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    Essay Length: 1,502 Words / 7 Pages
    Submitted: May 25, 2010 By: July
  • Discrimination in the Military

    Discrimination in the Military

    Discrimination In The Military Discrimination in the Military Yes, the military does have sexual harassment and discrimination against women in the nineties. Firestone and co-researcher Richard J. Hurns analyzed a 1988 DOD Survey of men and women in the military and found that 51.8 % of men and 74.6% of women reported either experiencing or knowing of sexual harassment. Amoung the women surveyed, 70.1% had experienced sexual talk or behavior at the work place [that]

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    Essay Length: 1,514 Words / 7 Pages
    Submitted: December 17, 2009 By: Max
  • Discuss Accountability V/s Responsibility

    Discuss Accountability V/s Responsibility

    Vidita Gandhi * Discuss Accountability v/s Responsibility These two words are RESPONSIBILITY and ACCOUNTABILITY. These two words are often used interchangeably, however, they are NOT interchangeable. Let me explain:  Responsibility can be, and often is, shared. Many people are responsible to you in nursing like your supervisor, the rest of nurses, the people in your organization like nurse assistant, housekeeping, cooks, as it begins to develop, and, of course, your company, just to name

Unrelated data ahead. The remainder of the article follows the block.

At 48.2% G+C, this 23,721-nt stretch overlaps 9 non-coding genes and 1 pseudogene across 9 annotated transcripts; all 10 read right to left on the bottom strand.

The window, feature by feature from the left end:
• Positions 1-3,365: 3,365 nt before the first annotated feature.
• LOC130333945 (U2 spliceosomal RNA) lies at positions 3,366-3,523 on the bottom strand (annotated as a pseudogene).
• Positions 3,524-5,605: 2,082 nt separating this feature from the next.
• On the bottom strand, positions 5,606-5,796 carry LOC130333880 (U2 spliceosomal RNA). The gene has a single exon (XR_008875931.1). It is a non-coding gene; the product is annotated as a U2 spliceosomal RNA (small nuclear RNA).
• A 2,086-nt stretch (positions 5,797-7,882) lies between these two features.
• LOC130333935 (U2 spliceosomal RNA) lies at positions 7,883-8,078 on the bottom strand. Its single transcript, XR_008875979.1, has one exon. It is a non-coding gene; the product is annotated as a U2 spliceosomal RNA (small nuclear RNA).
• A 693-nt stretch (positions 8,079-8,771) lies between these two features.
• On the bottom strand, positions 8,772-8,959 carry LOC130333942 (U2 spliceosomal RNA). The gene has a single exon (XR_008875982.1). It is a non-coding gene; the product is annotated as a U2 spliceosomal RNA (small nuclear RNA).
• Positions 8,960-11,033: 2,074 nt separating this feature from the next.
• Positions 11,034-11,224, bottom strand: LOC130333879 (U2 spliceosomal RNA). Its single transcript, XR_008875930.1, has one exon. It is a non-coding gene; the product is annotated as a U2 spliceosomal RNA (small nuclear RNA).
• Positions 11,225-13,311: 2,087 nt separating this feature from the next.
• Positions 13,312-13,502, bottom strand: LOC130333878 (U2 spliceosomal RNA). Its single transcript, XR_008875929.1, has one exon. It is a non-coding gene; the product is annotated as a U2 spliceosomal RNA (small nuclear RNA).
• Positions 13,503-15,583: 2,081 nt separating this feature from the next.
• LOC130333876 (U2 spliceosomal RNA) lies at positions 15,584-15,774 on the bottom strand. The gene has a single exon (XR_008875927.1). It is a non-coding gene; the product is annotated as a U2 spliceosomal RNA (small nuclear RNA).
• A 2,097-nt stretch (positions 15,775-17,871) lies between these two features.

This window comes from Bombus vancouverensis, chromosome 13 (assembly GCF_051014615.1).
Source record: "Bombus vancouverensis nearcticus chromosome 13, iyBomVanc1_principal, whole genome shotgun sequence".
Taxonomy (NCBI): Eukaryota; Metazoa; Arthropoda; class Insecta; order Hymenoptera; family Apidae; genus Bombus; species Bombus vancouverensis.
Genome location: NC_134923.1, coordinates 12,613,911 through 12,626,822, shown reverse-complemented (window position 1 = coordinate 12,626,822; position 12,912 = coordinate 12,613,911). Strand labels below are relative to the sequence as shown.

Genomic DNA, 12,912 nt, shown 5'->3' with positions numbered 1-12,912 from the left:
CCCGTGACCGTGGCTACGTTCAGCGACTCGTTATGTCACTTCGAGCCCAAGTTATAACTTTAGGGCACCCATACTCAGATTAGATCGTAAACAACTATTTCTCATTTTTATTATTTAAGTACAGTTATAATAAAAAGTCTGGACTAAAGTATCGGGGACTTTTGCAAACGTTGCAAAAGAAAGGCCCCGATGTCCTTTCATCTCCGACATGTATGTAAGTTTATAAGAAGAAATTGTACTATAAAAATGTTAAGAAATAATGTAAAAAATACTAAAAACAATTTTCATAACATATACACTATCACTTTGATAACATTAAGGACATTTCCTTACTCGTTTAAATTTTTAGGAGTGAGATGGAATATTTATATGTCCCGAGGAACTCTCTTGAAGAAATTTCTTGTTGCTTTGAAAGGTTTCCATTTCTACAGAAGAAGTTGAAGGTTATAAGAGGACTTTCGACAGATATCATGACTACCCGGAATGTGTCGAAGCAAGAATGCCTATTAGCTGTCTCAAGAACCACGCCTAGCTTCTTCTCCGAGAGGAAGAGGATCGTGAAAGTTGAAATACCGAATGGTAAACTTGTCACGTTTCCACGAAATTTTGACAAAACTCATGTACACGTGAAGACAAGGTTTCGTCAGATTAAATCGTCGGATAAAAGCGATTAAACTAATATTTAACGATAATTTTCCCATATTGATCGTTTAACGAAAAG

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    Essay Length: 2,253 Words / 10 Pages
    Submitted: January 25, 2010 By: Venidikt
  • Discuss How Cognitive Biases Affect Our Daily Life

    Discuss How Cognitive Biases Affect Our Daily Life

    A cognitive bias refers to a systematic pattern of deviation from norm or rationality in judgment, whereby inferences about other people and situations may be drawn in an illogical fashion (Haselton et al, (2005), p724-46). Some examples of common cognitive biases are conformation bias, risk aversion bias and just world hypothesis. We humans like to think of ourselves as highly efficient, complex and intelligent creatures but unfortunately we are default to many making many errors